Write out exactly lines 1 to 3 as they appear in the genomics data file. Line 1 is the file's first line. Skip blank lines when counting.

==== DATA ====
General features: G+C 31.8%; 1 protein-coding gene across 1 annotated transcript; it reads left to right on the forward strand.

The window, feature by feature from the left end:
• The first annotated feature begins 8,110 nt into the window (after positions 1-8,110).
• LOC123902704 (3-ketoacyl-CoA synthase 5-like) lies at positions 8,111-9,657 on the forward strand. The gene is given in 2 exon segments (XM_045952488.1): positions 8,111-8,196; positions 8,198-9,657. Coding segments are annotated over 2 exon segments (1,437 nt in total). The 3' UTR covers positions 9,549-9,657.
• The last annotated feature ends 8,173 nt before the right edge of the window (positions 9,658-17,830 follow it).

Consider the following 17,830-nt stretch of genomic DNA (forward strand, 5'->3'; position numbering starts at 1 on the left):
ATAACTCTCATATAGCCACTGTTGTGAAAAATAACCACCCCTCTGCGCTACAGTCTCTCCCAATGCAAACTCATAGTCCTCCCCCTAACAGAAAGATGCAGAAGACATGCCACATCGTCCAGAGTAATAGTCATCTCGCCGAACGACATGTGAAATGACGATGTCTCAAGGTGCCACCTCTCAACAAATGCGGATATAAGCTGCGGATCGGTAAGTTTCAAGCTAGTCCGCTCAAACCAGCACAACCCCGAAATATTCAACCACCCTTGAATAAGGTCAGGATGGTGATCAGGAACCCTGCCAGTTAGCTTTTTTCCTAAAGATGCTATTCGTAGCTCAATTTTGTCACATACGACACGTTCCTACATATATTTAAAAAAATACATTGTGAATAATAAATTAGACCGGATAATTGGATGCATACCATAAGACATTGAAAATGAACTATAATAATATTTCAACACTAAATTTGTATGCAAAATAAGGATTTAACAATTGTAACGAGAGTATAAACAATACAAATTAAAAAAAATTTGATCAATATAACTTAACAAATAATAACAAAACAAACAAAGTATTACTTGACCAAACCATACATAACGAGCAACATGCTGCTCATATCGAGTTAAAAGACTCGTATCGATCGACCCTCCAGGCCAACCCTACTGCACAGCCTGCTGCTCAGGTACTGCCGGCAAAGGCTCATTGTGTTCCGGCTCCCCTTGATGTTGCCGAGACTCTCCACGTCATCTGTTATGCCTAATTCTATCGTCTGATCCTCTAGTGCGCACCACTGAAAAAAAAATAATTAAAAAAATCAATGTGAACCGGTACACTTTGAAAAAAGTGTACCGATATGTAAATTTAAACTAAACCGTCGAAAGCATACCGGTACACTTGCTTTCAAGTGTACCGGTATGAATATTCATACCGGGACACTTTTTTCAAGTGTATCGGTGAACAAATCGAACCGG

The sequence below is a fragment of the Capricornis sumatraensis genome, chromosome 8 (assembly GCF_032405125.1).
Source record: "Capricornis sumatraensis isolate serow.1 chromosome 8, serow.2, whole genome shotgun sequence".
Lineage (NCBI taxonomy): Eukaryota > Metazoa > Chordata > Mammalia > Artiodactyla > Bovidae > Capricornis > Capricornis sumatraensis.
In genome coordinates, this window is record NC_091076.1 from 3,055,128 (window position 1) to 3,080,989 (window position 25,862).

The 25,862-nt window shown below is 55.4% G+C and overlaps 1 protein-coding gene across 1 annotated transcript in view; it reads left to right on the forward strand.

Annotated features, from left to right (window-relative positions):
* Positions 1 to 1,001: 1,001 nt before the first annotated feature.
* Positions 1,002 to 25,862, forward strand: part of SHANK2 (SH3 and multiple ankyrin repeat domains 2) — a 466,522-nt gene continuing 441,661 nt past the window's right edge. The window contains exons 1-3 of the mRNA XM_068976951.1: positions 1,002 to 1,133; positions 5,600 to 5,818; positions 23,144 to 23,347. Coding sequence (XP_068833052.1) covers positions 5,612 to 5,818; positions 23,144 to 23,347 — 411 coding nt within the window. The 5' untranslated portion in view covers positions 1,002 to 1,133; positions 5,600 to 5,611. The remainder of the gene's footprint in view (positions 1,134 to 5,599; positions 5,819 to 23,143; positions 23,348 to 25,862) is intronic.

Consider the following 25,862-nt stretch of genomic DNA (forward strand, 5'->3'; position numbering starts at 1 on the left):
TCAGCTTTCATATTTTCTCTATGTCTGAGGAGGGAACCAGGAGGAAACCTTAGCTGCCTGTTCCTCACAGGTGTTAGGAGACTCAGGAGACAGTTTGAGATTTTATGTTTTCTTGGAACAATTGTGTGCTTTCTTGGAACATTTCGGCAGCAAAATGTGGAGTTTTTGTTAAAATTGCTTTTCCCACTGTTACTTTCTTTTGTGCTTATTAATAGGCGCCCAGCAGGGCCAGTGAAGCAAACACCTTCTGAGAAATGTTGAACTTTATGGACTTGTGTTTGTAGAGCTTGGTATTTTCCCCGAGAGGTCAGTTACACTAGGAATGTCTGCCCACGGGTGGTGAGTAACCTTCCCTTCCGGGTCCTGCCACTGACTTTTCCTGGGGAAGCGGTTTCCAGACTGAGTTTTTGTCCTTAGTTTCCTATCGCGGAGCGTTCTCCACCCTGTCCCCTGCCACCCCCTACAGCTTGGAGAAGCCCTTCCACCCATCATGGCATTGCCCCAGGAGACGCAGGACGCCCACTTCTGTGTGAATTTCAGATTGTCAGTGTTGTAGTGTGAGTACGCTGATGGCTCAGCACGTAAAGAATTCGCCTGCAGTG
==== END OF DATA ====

General features: G+C 31.8%; 1 protein-coding gene across 1 annotated transcript; it reads left to right on the forward strand.

The window, feature by feature from the left end:
• The first annotated feature begins 8,110 nt into the window (after positions 1-8,110).